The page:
Tuesday, April 19, 2011

Fire Season by VH Folland

For Matt, owner of the Brooke's Vale crop sprayer airstrip, and his flying club, accepting the unusual chance to fly fire prevention missions is simply being good neighbours. It's also beyond his skill. Deviating from his assigned fire prevention duties to try to stop a tragedy as it unfolds, the result leaves him devastated.

Now the nearer towns are threatened and Brooke's Vale itself is at risk. Jim, a transport pilot on leave, takes on the fire prevention flying to buy them time while Matt, grounded and in shock, is left to organise the community. With no power, no communications, one crop sprayer, thirty stranded residents and the fire closing in they'll have to find a miracle - or fly one.


VH Folland is a British author with a lifelong interest in aviation and engineering. On a school trip to Kew Gardens most of the class were looking at the plants, and one small child was staring up at the planes on Heathrow approach. A career spanning media, defence and engineering gave this interest plenty of time to grow.

What will readers like about your book? 

Hopefully the story. In particular, most reviewers have commented on strong characterisation, so when things start going wrong you feel for the characters. Another point often mentioned was the aviation detail.

Why did you self publish? 
Fire Season was published by Ragged Angel Ltd, an indie RPG publisher, so although indie it isn't strictly self-published. After Fire Season's initial publication deal fell through, I asked them to take a look since I already had connections to the company. I knew the manuscript was strong - after all, it had sold once already - and it seemed a waste to let it languish. Fortunately the team liked it and agreed to take up publication. As they are a games company, it's left me doing a lot of the support work and I think mainstream book publishing had a steep learning curve for both of us, but it is working out.

What is your writing process? 
Usually I make notes and write out sections in longhand first. Then I type it up, giving it a quick revision as I go. Then it gets put to one side, and I come back to it a few months later. Usually I'll end up rewriting half of it for flow, tone, and filling in any plot holes.

How long does it take you to write your first draft? 
It depends. I've got one unfinished after eighteen months, while Fire Season had the draft done in six weeks, but took three months of research and corrections before I was happy with it.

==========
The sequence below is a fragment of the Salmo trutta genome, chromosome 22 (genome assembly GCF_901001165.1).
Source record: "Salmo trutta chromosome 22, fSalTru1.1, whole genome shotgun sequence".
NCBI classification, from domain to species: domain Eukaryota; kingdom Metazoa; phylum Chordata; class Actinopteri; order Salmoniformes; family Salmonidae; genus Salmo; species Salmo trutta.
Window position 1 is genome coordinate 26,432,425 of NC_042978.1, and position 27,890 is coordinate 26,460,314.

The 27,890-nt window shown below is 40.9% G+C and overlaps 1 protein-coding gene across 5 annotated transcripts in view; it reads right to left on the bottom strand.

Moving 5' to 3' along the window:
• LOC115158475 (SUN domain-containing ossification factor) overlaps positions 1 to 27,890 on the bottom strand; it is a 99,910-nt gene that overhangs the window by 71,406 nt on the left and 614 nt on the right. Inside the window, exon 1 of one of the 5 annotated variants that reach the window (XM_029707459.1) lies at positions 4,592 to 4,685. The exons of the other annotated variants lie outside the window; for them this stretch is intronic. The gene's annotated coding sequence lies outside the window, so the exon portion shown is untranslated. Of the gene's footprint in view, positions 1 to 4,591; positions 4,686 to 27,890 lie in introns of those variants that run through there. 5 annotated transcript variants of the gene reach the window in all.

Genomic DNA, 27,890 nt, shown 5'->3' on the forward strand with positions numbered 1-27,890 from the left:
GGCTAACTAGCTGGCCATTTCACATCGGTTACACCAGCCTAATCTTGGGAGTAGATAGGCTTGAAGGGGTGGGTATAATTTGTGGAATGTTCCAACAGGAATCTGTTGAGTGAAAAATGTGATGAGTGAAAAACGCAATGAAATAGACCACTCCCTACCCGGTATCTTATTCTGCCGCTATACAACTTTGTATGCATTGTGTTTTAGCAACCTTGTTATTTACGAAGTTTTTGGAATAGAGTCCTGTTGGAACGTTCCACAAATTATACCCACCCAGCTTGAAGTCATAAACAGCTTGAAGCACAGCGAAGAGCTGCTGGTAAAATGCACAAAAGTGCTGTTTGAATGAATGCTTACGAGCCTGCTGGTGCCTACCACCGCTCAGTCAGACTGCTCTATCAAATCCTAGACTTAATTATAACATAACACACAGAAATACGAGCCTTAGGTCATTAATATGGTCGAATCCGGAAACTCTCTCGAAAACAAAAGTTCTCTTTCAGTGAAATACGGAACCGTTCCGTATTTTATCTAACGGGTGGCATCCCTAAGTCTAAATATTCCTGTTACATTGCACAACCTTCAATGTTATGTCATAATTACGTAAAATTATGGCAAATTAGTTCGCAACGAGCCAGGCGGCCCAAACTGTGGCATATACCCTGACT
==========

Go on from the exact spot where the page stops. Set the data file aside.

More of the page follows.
What inspired you to write this particular story? 
 The Shackleton gate guardian and its caretaker were from an earlier manuscript, which frankly wasn't very good, but they were intriguing enough for me to wonder what the home life at an airstrip would be like when you have one of these grounded and imposing bombers at the gate. Simply by its size it is going to cause a few changes to normal operations - and then you have the issue of what the neigbours think about it...

The main plot was inspired by stories from friends in Australia and the US and their personal experiences in their respective fire seasons. One commented that she'd left the house while driving passed an airfield where the cropsprayers were still present and wanted to know why they wouldn't use cropsprayers against the fire. It gave me an idea, and when I started looking into it, the story took shape.


“What happened?” Jim asked, worried. He put a hand on his brother’s shoulder, and Jake straightened, shaking him off.
“Stupid blasted kids. Mind if I grab a chair?” Without waiting for an answer he walked across, a little more slowly than usual, and took the seat that Matt gestured to. Pouring himself a mug of strong black coffee he downed most of it and paused, obviously collecting his thoughts. The others did not press him, and once he had recovered slightly he began.
“Nick’s refugees. The kids got bored and decided to amuse themselves.” He took a breath obviously struggling to keep his tone level. “Starting fires with a magnifying glass on that field out the back. Don’t worry, Nick caught them early and between his hose and my tender we’ve put everything out and soaked the field down.”
“No.” Rose shook her head in disbelief. In this climate the sheer stupidity of the action was hard to believe.
“Yep. They were lighting bits of paper to watch them burn. Of course when the wind took them they didn’t bother to chase them down. I’ve just spent the last two hours walking round Nick’s field making sure the fire they started is out, and nothing’s quietly smoldering. Even with Nick’s help that’s a big job.”
“I’ve some whisky in the house,” Matt volunteered, but Jake shook his head.
“I’d rather keep my head clear until they’re gone. Just in case they do it again.”
“Nick must be livid,” Jill remarked, looking across the valley to the field.
“Absolutely furious. They’ve been politely invited to get their stuff and leave, refugees or no.”
“I’m surprised he’s not pressing charges.” Rose shook her head again, still stunned that anyone would light a fire in the middle of a fire ban.
“If he doesn’t, and they don’t leave, I will. One way or another I want them out. You’ve got me to mind the whole valley on my own, and those kids just became a fire risk.” Jake had calmed down slightly. “Their parents were appalled, so they were relieved when I gave them the option to get out instead of pressing charges. They’ll be gone as soon as they’re packed.”
As Jake finished Jill pushed a plate of sandwiches at him and he grabbed one. It was gone in two bites.
“Help yourself to the rest. I‘m afraid you missed dinner.”


Fire Season eBook on Amazon
Fire Season Paperback on Amazon

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